False Claims of Judicial Activism

February 18, 2014

Ever since the enactment of the Canadian Charter of Rights and Freedom the courts have played an important role in the evaluation of government policy and legislation.  Occasionally – although more frequently as of late – courts have struck down legislation as unconstitutional.

When courts weigh in on the constitutionality of legislation the common refrain from those who disagree are allegations of ‘judicial activism’.

This refrain is a common Conservative touch stone.  It is a reactionary allegation devoid of any intellectual rigour.

Most recently Jason Kenney criticized the Supreme Court’s prostitution ruling stating stating that courts “should be restrained at the exercise of judicial power in overturning democratic consensus.”

Kenny misses the point.  The Supreme Court acted in accordance with democratic consensus.  Applying the Charter is precisely what the courts are empowered to do – this was what democratically elected politicians had in mind when the they enacted the Charter.

In an excellent critic of the Quebec Charter of Values former justice Louise Arbour says it better than I ever could:

We have the good fortune to live under the rule of law. It is tempting to denounce the judicial function as “government by judges” and therefore non-democratic. But the hallmarks of a mature democracy lie in its effective constraints against majority rule where such rule would otherwise trample on fundamental human rights.

It’s also easy to ridicule the intricacies of legal reasoning that produce results that we don’t always like. But in the end, it’s all quite simple. To have rights is like having an umbrella; it’s only useful when it’s raining.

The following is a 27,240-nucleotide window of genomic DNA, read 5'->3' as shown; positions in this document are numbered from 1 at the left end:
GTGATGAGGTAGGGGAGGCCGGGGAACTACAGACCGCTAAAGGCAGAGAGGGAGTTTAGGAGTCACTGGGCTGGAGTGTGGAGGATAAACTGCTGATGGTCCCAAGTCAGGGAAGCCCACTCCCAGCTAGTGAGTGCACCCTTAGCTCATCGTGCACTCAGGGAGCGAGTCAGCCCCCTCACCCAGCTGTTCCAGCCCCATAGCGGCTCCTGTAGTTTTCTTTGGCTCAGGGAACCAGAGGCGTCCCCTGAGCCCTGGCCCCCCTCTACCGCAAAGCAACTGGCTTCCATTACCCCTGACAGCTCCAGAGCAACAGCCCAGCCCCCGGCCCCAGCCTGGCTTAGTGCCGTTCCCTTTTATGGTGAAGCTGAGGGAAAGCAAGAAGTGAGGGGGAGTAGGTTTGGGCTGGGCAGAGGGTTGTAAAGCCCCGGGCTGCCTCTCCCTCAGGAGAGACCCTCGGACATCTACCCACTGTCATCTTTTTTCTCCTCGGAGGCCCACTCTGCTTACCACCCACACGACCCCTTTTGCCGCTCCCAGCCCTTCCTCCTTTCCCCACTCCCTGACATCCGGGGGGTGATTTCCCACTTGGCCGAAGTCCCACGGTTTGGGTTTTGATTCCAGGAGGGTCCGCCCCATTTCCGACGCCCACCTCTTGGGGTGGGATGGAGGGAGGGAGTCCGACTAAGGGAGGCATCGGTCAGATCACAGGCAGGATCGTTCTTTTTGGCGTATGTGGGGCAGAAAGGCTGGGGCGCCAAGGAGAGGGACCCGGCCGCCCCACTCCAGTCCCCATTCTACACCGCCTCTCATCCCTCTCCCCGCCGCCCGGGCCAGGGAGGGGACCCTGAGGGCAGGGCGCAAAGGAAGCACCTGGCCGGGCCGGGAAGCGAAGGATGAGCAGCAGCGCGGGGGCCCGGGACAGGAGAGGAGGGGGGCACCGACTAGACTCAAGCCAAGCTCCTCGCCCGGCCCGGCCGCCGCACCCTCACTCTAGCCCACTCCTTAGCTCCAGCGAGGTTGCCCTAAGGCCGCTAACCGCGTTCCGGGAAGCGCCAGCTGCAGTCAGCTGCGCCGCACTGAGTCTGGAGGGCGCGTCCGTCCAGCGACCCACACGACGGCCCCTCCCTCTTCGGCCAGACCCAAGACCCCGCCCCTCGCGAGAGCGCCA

The Charter – tool of the ‘activist judge’ – is the mechanism our parliament chose as an effective constraint against majority rule.

As Henri-Dominique Lacordaire said: Between the rich and the poor, between the master and the servant, between the strong and the weak, it is freedom that oppresses, and the law that sets free.

Again to plagiarize from Louise Arbour – The purpose of law in a free and democratic society is to liberate, not to restrain. It is to create a safe and just environment in which human conduct is regulated and power is constrained so that maximum freedom and safety is attained by all.

Cries of judicial activism miss the point completely.  Laws must meet minimum standards of justice and fairness to achieve their purpose – maximizing freedom and constraining power.  These standards are reflected in the Charter and it is these standards that are applied by so called ‘activist judges’.

It is especially offensive for the Conservatives fall back on the tiered refrain of judicial activism as the Conservative legislative record (see: justice and the environment as excellent examples), is devoid of any evidence based policy decisions.

When legislation is passed without any regard for supporting evidence it is disingenuous to complain when courts – who are governed by evidence – come to different conclusions.

To compound the Conservative’s legislative sins they have not just ignored evidence when considering new legislation but they have actively abdicated their responsibility to the courts.

Take for example Bill C-25 – the Truth in Sentencing Act.  David Daubney, a senior policy advisor in the Department of Justice and a drafter of the bill, testified that not only did he not dispute the evidence undermining C-25 but also suguested that courts would clean up the government’s mess. Mr. Daubney candidly told Parliament that:

Frankly, (C-25’s) impact will be that courts trying to do justice will find that in many cases the circumstances (of pre-sentence custody) do justify (enhanced credit), but we’ll have to see how that plays out.

I think judges will try to the right thing. Another possibility is that they will lower the sentence they would have given in order to somehow take into account any unfairness.

Which is exactly what happened. Every level of court — including the Ontario Court of Appeal — interpreted the restrictive provisions of C-25 as broadly as possible in an attempt to avoid unfairness … just as Mr. Daubney predicted.

It is indeed ironic that a government that makes a habit of crying foul over so-called ‘judicial activism’ abdicated to the courts its own duty to craft laws that are constitutional — and fair.

But this only proves the point – playing the victim of activist judges is for those who lack any intellectual rigour.